[vorbis-dev] Replay to the 'oggenc ideas/source and request' replays

Michael Smith msmith at labyrinth.net.au
Mon Dec 11 05:25:50 PST 2000

At 01:05 PM 12/11/00 +0100, you wrote:
>Dear Developer Team (Monty/Michael Smith/and others),
>It seems you get angry for me, but I don't understand why.

We're not getting angry with you. However, some criticism needed to be
given. We gave it - if we were too blunt, I'm sorry. We didn't mean to be

>I don't want to dispute with you, but maybe I forgot to say some things...
>Here they are:
>1. My program (clone) is not a finalized, and NOT A RELEASED (public)
>   program.  This is just a test, I wrote it to myself, 
>   to the (sound quality) comparsion of  MP3 and OGG.
>2. Because of this don't worry about the copyright information, 
>   I acknowledge your merit in this development, and I don't want 
>   to public this oggenc as my own program.

Handling these two points as one: you may not have meant anything bad.
However, you did publically make this source available with some of the
copyright notices removed. That IS releasing it, regardless of whether it's
a widespread final release or not. That's illegal. I suggest you remove the
zip files until you've corrected this. I (and others, I assume) understand
that you didn't mean this badly, but it was an unfortunate error on your part.

>3. Sometimes your solutions are too complicate for me (long or passes 
>   my comprehension), because of this I write my own code to the same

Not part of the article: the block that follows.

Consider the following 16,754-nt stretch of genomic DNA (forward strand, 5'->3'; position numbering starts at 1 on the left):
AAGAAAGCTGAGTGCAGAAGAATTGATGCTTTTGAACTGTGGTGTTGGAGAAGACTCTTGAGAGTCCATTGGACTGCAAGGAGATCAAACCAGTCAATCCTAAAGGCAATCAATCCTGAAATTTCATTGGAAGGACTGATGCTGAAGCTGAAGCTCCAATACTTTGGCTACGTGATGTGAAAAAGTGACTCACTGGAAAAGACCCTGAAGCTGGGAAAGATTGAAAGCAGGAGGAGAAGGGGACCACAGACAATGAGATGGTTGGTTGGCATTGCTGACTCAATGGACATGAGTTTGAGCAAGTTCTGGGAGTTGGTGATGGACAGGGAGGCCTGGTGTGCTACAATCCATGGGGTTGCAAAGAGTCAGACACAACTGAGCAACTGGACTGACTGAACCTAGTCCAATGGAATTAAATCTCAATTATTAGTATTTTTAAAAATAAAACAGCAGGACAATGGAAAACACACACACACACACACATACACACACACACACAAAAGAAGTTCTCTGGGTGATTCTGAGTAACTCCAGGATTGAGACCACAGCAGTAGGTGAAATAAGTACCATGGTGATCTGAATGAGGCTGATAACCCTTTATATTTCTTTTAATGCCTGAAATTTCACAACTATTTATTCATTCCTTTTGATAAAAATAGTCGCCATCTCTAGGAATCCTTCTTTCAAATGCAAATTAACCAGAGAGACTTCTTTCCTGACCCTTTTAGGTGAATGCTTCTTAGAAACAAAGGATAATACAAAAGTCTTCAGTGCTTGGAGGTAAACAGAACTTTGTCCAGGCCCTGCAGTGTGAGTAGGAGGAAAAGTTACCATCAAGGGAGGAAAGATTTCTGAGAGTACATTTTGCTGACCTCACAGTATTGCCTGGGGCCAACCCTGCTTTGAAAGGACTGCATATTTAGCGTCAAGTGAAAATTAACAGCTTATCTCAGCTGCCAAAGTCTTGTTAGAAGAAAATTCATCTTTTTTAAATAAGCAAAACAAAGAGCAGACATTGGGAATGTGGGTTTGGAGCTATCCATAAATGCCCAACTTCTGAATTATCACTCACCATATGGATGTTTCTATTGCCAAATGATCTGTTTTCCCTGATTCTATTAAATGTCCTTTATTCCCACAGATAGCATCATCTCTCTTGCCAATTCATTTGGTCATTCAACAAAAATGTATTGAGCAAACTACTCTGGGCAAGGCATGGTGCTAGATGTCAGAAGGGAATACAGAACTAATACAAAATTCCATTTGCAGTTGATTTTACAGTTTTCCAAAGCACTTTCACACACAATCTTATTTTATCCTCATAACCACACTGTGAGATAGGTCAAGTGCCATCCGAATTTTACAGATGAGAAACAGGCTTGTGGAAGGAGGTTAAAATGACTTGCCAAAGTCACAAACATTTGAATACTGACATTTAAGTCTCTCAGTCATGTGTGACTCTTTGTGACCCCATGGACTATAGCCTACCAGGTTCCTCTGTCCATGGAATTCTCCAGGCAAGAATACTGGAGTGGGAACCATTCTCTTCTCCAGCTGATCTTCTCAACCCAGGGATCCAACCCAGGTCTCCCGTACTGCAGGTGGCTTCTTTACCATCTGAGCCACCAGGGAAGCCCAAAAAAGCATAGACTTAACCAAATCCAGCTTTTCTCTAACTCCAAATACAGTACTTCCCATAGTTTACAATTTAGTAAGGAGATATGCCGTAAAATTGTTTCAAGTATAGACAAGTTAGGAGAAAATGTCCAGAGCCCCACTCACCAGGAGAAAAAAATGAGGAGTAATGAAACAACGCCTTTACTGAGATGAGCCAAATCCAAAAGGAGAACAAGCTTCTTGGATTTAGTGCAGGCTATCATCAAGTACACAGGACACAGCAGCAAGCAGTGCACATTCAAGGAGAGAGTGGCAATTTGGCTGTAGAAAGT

>   solution/problem... And:
>   a, it seems (maybe I mistake)  your wav routines do not handle the 
>      wav-data-len value (readed from the 'data' chunk)...
>      read until the end of file is not correct, because sometimes the 
>      wav file has got some extra infos/datas behind the audio data

That was a mistake in an old version of oggenc, but it was corrected some
time ago (well before beta3). It reads until the data length value or end
of file, whichever comes first (truncated wav files are very common, so you
can't trust the data length value in general)
As it is, your code gets this right, but is extremely unportable (you don't
account for differing int sizes, for struct padding, and so on). You also
use some platform-specific functions elsewhere in your code.

>   b, you wrote two separated (mono and stereo) routines, my routine is 
>      a general solution to every number of channels... (Monty said that 
>      it's already implemented...) (but that's right, I've also "never 
>      seen a wav file with more than 2 channels in it")

Yes, and I agreed that oggenc should do that. The reason it doesn't at the
moment is that it initially only supported stereo - and it was easier to
just add an extra function to deal with mono than to do it generically,
since >2 channel wav files don't exist to my knowledge. I'll probably
replace the code there with generic n-channel stuff at some point.

>   c, I just thought that I can give you some new ideas...
>4. average-bitrate: maybe you are right, just I thought that if we know
>   the average bitrate and the size of file, we can compute easily the
>   length of song (timesec=filesize*8/bitrate)... but that's right,
>   the granulepos from the last granule always give a correct value,